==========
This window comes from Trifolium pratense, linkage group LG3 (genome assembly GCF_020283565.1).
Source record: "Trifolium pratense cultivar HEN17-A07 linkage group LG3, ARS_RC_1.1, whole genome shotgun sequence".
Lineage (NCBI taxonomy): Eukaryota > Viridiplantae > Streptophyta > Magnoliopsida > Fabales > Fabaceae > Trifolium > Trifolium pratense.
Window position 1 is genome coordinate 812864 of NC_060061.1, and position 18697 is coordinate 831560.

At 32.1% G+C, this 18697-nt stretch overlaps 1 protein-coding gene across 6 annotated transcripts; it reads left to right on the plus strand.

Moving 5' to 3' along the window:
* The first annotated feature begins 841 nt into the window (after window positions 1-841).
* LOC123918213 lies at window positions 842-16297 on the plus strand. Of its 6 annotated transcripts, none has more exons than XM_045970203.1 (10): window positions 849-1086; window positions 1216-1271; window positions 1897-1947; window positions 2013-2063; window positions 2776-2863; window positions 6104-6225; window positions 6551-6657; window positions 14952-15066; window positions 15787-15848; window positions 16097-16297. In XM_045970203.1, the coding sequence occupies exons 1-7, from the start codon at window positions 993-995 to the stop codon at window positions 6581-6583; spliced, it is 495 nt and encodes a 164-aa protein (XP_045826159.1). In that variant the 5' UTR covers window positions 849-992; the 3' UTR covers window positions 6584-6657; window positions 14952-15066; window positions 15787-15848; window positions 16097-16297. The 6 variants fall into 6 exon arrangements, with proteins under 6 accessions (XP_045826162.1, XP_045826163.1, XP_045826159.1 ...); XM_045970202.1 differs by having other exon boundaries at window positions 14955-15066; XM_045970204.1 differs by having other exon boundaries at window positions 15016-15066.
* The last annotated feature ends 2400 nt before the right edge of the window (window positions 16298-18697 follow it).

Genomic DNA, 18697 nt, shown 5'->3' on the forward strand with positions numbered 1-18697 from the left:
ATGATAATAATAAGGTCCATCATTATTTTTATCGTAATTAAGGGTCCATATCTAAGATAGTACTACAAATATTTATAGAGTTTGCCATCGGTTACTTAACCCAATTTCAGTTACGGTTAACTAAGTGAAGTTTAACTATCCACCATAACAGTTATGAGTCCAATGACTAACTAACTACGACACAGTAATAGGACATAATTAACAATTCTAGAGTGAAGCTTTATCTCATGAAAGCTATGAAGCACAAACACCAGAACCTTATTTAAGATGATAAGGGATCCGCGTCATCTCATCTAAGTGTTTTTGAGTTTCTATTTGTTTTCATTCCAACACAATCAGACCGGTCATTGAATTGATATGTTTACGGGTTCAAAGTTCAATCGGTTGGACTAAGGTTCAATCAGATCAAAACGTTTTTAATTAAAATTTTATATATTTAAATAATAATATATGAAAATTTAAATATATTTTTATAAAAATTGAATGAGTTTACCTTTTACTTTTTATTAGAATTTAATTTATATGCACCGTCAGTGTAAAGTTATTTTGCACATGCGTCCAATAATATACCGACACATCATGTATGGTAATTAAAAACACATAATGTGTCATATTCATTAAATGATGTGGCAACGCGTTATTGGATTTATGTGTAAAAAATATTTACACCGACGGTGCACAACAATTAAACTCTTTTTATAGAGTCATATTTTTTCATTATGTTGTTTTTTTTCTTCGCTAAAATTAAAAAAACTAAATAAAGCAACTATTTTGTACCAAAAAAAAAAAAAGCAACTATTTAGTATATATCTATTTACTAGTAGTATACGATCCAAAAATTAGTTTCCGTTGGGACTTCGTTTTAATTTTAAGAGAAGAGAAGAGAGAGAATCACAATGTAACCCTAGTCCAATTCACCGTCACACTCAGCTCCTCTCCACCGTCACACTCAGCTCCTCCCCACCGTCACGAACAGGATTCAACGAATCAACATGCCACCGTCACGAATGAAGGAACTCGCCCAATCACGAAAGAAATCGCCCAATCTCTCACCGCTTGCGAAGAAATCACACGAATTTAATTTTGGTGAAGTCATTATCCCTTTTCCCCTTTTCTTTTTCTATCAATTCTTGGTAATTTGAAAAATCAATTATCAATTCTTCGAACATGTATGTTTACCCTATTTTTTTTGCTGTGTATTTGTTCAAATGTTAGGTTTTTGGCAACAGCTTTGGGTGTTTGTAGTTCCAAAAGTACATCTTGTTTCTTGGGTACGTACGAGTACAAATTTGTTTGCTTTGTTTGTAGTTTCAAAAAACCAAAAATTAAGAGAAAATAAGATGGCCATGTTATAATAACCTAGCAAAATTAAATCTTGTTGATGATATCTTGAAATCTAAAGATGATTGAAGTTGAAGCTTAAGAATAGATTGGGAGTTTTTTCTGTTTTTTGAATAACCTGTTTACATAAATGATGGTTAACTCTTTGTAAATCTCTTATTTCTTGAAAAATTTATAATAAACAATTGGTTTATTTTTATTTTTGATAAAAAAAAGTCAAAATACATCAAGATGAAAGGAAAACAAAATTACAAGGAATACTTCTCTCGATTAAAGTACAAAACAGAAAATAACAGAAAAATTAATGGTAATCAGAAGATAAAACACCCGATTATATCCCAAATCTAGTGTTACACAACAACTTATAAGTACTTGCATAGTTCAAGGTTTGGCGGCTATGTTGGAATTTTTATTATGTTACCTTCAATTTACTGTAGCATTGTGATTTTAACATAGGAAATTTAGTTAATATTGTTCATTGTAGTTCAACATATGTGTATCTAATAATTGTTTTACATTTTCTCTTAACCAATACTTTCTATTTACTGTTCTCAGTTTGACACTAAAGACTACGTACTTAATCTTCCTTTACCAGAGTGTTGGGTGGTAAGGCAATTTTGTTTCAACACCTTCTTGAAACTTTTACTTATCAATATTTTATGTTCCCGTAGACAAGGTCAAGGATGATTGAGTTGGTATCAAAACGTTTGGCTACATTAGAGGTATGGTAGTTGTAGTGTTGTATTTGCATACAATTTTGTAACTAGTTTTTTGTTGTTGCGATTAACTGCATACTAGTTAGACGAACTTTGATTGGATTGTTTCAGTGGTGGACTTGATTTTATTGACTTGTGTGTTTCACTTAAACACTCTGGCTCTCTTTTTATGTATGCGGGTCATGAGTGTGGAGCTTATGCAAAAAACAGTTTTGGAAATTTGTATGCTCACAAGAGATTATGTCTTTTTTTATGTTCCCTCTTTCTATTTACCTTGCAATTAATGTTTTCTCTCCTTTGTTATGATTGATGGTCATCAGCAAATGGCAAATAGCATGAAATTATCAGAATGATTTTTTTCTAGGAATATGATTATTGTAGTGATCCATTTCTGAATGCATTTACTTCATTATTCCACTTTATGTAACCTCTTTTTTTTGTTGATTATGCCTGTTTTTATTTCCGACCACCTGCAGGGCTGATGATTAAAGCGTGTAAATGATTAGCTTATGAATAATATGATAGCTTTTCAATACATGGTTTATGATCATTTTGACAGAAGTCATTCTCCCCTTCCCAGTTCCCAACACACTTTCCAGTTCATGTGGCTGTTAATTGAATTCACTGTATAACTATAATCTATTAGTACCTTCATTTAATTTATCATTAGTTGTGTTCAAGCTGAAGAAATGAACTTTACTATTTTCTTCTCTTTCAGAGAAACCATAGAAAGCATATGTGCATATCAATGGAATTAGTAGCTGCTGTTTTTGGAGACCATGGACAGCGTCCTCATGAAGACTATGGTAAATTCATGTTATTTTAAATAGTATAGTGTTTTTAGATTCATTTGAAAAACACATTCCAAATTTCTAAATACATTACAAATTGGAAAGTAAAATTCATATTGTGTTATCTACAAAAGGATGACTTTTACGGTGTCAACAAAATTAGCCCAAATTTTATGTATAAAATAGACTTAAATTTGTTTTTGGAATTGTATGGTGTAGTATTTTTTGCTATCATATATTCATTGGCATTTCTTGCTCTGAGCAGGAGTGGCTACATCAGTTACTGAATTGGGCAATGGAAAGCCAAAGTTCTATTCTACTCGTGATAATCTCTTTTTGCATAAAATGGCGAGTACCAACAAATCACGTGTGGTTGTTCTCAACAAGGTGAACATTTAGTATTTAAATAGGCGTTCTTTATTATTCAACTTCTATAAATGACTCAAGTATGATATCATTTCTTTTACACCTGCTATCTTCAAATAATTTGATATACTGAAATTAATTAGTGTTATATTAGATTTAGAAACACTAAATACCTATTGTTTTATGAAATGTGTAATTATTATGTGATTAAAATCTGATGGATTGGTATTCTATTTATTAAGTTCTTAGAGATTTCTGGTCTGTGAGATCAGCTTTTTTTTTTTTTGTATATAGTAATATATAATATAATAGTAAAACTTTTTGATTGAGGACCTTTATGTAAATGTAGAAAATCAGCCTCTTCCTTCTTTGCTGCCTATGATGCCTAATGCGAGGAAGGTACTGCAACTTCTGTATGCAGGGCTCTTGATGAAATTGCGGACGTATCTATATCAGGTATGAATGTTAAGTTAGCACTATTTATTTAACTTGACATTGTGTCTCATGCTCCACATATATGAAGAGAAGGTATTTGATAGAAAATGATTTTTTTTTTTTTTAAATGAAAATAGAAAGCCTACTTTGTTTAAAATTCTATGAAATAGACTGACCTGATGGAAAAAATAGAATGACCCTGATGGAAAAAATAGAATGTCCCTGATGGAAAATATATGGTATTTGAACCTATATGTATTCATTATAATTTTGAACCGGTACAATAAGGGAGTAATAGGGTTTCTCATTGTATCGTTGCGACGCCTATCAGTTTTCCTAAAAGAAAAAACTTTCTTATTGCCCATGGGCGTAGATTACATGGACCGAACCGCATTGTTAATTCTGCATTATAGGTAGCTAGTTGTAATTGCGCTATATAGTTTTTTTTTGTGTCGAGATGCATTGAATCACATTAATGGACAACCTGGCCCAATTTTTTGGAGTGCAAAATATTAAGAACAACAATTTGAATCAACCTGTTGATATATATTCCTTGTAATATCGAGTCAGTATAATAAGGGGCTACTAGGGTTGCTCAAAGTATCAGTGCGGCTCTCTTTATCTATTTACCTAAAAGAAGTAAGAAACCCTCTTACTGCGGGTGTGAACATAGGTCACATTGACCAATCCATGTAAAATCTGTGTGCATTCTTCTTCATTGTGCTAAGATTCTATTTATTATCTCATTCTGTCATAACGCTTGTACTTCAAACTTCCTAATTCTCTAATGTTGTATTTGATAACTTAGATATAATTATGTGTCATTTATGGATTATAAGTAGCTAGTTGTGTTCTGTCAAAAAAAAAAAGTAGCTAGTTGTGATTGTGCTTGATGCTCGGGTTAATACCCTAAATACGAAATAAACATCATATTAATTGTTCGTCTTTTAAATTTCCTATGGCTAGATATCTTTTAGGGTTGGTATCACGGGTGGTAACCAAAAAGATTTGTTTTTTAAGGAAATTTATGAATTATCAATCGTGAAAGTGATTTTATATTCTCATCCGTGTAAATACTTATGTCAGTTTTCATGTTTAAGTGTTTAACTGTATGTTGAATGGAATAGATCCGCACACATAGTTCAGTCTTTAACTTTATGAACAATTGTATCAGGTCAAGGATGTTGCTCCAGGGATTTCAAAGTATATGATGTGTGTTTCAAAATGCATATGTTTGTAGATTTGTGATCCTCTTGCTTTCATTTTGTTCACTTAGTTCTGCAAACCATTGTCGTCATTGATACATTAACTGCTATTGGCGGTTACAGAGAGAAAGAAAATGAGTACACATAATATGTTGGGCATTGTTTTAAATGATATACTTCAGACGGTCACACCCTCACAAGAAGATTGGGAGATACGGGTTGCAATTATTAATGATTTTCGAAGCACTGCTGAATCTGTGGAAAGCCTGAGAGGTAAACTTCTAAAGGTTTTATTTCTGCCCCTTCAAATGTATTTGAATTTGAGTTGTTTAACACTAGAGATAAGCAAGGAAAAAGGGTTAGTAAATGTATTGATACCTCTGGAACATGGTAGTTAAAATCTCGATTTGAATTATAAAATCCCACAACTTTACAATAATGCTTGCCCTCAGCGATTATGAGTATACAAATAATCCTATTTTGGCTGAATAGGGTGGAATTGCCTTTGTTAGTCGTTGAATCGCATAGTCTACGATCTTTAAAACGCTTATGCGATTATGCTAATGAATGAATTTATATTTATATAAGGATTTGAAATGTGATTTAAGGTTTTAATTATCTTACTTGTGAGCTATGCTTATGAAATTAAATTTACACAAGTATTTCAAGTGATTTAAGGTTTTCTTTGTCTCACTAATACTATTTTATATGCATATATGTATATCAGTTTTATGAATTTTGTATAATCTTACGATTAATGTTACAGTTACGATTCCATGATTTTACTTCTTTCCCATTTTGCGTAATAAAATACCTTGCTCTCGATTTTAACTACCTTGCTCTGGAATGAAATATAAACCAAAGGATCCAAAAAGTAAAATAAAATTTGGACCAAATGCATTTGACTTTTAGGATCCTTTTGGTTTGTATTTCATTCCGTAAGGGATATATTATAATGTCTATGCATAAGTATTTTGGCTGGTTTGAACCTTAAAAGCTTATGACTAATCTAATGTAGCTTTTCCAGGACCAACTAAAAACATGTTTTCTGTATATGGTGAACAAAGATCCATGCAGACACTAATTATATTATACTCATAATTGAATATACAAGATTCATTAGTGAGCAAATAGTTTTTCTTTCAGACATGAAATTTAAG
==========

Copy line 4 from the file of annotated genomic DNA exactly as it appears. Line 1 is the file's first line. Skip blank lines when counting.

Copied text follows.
Window position 1 is genome coordinate 812864 of NC_060061.1, and position 18697 is coordinate 831560.